Fishing pressure explosion, summer tourneys cited as possible factors in fish kill


DALE HOLLOW-As reported last week, the Tennessee Wildlife Resources Agency (TWRA) recently released their findings from an extensive investigation into what may have caused the die-off of some smallmouth bass here on Dale Hollow Lake during the summer of 2012.

Adverse effects of the event have been evident this year at times, but fishing here continues though results are somewhat below anglers’ normal expectations of the world-class smallmouth fishery.

After ruling out any virus, bacteria, parasites, and other diseases that could have resulted in “long-term consequences” for the lake’s prized species, TWRA’s report pointed to possible environmental and other factors that may have contributed to the die-off.

Last week’s story on the front page of the HORIZON–which can be found at, detailed the possible environmental factors with TWRA Region 3 reservoir fisheries biologist/manager Mike Jolley explaining they “could include, but are not limited to, non-favorable oxygen levels at desired depth ranges which can change daily, harmful algal blooms (HAG’s), change in flow regimes affecting water layers and changes in reservoir retention time or other water quality issues.”

The article also reported Jolley saying the smallmouth kill could have been “likely caused by the record drought” or a byproduct of “higher than average temperatures which in some cases were record setting” last summer, but the “other factors” were not explained in length due to the newspaper’s space limitations.

Fishing pressure is up 60 percent
The biologist was quoted last week saying “another potential cause or contributing factor to the kill was the possibility of post release mortality from angling pressure associated with summer months,” and his report backed that statement up with data collected by local TWRA creel officer Danny Stone.

The report explained “angling pressure for smallmouth bass in Dale Hollow has increased significantly over the past decade,” citing Stone’s work that shows the number of hours fishermen have logged chasing the sought-after species has increased by over 60 percent during that time–representing a fishing pressure explosion for the lake since the turn of the century.

“The angler hours expended in 2000 were 81,976 hours and in 2011 anglers spent 133,899 hours in pursuit of smallmouth bass in Dale Hollow,” the report said.  “The amount of trips expended by anglers towards smallmouth bass was 14,053 trips in 2000 and 20,954 trips in 2011 on Dale Hollow Reservoir.”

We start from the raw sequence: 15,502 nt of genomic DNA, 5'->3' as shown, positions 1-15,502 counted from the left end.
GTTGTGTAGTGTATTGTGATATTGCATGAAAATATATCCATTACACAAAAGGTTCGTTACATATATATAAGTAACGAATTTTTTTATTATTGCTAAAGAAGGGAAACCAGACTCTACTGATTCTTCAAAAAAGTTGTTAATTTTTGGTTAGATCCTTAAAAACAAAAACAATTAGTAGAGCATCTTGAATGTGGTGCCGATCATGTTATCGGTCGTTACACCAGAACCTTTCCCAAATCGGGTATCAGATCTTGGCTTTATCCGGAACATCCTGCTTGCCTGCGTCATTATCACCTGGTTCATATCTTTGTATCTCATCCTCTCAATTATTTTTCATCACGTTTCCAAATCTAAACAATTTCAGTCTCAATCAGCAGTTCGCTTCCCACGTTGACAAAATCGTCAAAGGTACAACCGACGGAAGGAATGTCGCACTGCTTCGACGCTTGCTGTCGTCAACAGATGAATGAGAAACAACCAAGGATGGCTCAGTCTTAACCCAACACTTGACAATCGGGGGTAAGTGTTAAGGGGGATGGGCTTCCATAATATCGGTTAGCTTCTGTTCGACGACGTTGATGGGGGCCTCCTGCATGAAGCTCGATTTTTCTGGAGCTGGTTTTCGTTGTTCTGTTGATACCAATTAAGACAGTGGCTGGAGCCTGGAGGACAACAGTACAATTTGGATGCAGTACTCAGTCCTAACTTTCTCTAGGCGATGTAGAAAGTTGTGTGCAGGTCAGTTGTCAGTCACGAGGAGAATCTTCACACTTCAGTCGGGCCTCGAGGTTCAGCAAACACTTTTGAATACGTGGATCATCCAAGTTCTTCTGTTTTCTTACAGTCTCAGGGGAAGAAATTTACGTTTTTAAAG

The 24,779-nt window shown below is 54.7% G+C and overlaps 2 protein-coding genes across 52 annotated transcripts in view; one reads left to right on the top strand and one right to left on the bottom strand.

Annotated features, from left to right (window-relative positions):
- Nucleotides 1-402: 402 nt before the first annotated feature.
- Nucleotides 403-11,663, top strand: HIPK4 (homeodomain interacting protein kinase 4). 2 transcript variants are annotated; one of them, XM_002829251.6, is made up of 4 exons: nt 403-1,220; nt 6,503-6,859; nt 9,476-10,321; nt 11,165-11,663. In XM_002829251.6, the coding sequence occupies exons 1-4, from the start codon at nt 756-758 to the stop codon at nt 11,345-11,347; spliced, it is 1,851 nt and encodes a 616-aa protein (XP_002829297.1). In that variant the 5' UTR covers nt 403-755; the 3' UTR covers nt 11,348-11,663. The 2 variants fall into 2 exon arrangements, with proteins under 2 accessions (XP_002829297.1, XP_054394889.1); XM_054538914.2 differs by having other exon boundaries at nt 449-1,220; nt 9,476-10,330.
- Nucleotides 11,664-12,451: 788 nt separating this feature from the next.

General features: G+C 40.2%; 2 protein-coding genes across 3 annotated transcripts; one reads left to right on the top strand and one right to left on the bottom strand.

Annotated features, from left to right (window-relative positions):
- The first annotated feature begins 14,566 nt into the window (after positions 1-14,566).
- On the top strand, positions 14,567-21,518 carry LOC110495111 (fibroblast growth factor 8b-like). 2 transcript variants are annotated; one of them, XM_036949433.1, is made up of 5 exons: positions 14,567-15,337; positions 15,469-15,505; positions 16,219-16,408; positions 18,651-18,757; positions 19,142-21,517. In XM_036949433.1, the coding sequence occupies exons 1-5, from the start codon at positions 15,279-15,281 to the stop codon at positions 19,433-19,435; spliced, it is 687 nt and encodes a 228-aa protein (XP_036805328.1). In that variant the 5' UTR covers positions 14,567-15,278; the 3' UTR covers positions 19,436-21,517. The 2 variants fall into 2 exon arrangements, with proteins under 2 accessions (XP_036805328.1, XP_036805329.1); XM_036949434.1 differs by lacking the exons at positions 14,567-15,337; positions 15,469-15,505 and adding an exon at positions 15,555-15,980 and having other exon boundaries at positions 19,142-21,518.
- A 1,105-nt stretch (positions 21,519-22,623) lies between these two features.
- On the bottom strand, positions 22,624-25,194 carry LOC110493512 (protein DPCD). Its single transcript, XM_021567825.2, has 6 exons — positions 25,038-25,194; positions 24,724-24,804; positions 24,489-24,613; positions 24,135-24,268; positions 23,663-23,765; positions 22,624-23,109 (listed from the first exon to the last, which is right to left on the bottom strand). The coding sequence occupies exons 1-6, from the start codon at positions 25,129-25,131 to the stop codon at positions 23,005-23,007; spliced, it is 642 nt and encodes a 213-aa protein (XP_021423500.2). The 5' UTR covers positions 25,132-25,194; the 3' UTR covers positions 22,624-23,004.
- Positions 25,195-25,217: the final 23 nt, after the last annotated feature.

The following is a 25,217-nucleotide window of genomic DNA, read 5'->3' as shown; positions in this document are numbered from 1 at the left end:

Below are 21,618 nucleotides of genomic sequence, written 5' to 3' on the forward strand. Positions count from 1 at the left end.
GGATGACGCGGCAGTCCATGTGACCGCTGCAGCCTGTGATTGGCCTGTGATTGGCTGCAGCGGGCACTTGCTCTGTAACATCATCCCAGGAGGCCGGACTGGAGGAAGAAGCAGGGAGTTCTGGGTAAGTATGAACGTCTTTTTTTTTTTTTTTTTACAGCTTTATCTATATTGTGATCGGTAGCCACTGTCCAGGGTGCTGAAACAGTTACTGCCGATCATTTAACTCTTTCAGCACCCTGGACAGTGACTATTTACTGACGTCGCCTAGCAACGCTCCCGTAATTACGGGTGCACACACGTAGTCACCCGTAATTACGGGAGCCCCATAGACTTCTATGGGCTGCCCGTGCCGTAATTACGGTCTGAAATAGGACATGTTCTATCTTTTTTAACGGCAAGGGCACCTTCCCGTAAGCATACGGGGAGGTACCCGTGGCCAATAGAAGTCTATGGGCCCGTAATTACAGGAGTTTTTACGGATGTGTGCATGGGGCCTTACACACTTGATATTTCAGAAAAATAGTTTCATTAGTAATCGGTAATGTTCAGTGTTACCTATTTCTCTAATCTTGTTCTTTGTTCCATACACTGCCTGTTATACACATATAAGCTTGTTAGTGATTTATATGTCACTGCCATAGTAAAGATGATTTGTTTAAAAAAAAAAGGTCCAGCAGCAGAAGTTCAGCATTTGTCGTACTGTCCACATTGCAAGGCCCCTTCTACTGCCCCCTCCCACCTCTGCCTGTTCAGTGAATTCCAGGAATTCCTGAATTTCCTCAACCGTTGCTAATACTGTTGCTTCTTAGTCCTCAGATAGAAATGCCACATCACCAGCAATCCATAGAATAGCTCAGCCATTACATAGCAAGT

The increased numbers of fishermen visiting the lake corresponds with the institution of the TWRA’s protective slot limit in 2000, which has vastly improved the quality of smallmouth bass size and numbers here over the same time period resulting in what the report described as a “banner fishing year for Dale Hollow in 2011 for multiple species according to both anglers and area marinas.”

With the improved fishing came more fishermen as word got out about the effectiveness of the limit imposed to protect smallmouth in the 16-to-21-inch size range.

More fishermen enjoying successful trips meant more fish were caught and released leaving them vulnerable, especially during the heat of the summer months.

Tournaments may have contributed
The report also detailed the mortality rate for fish that are caught, transported, and weighed in at summertime fishing tournaments and made recommendations according to the numbers.

“Studies show that when water temperatures exceed 75 degrees that post mortality of black bass caught in tournaments will be near 40% mortality (initial and delayed) and this figure will increase as the water temperature increases,” the findings said.  “Approximately 50% of post release mortality fish sink rather than float which sometimes leads to an inaccurate evaluation of actual impacts.

“It is also a fact that smallmouth bass are more susceptible to mortality in summer months than either the largemouth or spotted bass.”

Though the report said “possible contributions (to the die-off) by angling mortality (including during tournaments) could not be ruled out,” it also explained many of the fish found were “a considerable distance off shore and not next to a launching ramp” pointing to the fact the “larger influence” of the die-off was due to “some type of environmental factor.”

Jolley said “typically tournament organizers and anglers make great efforts to be good stewards with fisheries resources” and commented that “their efforts should always be applauded when conservation efforts are made and followed as they normally do,” but the report did recommend limiting the number of summertime tournaments held here.

“Anglers can be part of the prevention of some summer fish kills in the future by making efforts to not schedule tournament events when water temperatures are greater than 75 degrees,” the report said.

See a future HORIZON for more from the TWRA report, including positive numbers from this spring’s electrofishing survey and details about the fact the kill had a greater effect on the lake’s population of older/larger fish.

To read Jolley’s report in its entirety, visit